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Narcotics & Opiates: Risks, Proper Usage, and Regulation

pills falling out of bottle

Recent news has highlighted the opioid crisis in America. On a daily basis reports of deaths flow in. It’s sad, but also the result of much misinformation. Oftentimes people are prescribed medications and believe that they can share those medications with friends.

The key to fighting the epidemic and managing medications is to understand what these terms mean, as well as risk factors for abuse, how the drugs are regulated, and how to prevent abuse.


An opiate is a natural substance derived from opium, which comes from the opium poppy. Morphine and codeine are examples of opiates, which are chemical compounds derived from the opium poppy.


An opioid works the same way as an opiate but does not occur naturally. They’re synthetic or semi-synthetic. Fentanyl and methadone are common synthetic opioids, while oxycodone is a semi-synthetic opioid. These are the drugs that are in the news because of the epidemic.


Technically an opioid is a narcotic, however, most medical professionals have stopped using the term because it is associated with illegal drugs. A narcotic is a drug that essentially numbs a person.

Risks of Using Narcotics

Narcotics cause a person to feel drowsy and a temporary high. They’re used to relieve pain. While these medications are commonly used after back surgeries or after a traumatic incident, they have a high rate of abuse.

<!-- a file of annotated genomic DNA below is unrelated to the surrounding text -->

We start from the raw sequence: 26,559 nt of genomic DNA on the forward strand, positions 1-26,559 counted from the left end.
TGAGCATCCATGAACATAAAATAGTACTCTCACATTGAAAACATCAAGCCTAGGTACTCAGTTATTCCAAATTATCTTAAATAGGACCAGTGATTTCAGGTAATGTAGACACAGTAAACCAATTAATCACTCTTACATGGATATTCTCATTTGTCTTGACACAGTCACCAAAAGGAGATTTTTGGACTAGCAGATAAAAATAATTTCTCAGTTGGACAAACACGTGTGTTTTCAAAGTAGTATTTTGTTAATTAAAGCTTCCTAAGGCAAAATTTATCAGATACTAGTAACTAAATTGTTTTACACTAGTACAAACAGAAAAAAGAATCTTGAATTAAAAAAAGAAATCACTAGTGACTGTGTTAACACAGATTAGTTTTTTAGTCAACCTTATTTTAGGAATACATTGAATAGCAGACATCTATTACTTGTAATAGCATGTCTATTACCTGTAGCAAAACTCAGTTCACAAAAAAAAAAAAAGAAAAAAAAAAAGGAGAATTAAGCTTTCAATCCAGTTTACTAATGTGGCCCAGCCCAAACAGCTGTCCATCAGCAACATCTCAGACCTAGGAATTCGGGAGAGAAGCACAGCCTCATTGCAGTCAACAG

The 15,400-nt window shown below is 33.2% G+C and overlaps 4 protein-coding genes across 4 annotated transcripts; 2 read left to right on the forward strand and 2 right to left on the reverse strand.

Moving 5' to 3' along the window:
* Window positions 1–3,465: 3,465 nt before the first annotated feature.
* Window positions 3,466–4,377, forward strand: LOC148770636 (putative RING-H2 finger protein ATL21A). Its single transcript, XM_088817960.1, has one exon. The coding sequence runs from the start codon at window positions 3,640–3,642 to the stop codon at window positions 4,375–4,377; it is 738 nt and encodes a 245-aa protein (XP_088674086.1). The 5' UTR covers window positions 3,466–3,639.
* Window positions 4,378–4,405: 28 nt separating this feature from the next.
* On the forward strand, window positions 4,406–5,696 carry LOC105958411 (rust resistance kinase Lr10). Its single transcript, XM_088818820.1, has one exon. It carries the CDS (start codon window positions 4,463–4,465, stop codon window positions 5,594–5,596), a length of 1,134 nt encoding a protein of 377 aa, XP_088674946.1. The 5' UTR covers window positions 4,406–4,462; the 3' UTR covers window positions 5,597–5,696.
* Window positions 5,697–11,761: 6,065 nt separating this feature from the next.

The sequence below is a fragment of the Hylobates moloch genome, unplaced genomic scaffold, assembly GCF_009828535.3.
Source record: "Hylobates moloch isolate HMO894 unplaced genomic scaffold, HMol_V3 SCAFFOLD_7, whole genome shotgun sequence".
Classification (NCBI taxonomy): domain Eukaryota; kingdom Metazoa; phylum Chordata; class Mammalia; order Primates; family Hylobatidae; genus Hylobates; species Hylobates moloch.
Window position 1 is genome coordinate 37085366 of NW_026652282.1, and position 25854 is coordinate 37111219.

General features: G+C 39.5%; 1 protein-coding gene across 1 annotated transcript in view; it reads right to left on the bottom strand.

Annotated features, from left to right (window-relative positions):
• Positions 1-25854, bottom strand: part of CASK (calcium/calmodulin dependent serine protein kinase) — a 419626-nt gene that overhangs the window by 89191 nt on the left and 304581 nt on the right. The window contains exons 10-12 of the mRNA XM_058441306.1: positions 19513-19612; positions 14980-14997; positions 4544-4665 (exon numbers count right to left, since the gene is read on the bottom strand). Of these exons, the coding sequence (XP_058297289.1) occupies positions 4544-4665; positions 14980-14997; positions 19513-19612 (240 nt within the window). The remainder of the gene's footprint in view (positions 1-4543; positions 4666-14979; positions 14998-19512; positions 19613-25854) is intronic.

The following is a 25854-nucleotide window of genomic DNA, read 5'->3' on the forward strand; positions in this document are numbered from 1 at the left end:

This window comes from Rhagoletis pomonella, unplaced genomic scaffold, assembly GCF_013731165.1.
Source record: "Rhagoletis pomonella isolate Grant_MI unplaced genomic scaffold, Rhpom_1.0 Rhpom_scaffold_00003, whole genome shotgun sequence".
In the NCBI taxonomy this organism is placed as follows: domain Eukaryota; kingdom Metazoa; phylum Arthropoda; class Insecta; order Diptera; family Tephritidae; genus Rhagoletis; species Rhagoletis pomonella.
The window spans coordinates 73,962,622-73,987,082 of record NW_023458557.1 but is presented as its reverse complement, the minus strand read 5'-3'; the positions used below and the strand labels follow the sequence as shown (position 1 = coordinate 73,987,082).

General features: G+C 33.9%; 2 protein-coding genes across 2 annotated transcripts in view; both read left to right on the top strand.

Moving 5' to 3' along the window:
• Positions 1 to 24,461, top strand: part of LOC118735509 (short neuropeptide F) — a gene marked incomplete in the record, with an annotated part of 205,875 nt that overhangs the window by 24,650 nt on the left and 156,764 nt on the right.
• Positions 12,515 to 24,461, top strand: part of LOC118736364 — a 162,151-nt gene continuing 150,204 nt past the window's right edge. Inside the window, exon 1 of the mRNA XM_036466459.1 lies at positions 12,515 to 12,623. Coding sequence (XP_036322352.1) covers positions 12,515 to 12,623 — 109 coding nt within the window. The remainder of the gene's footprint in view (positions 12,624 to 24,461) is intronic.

This is why physicians who prescribe opiates are extremely strict about not just who they prescribe to, but also how much they prescribe and whether the prescription is refilled. Oftentimes a questionnaire is given to patients to assess the risk of addiction. We’ll ask about family history, genetics, age, and more.

Proper Usage of Medications

When it comes to taking medications the most important thing is to take them according to your doctor’s directions. Additionally, it’s critical that you stay in regular contact with your doctor while taking the medication, pay attention to any adverse side effects, and report any issues immediately.

While you might not think you have a problem, reporting these issues to your doctor can help them determine if something just isn’t right or if an addiction is developing.

Regulation of Opioids

Opioids are considered a class II substance and strictly regulated by state and federal governments. As a result, physicians can only prescribe a small amount at a time and the prescription goes into a database that allows tracking to limit the probability of abuse.

If you have questions about narcotics or narcotic abuse, contact us. We’d be happy to answer any questions you have and help educate about these drugs.

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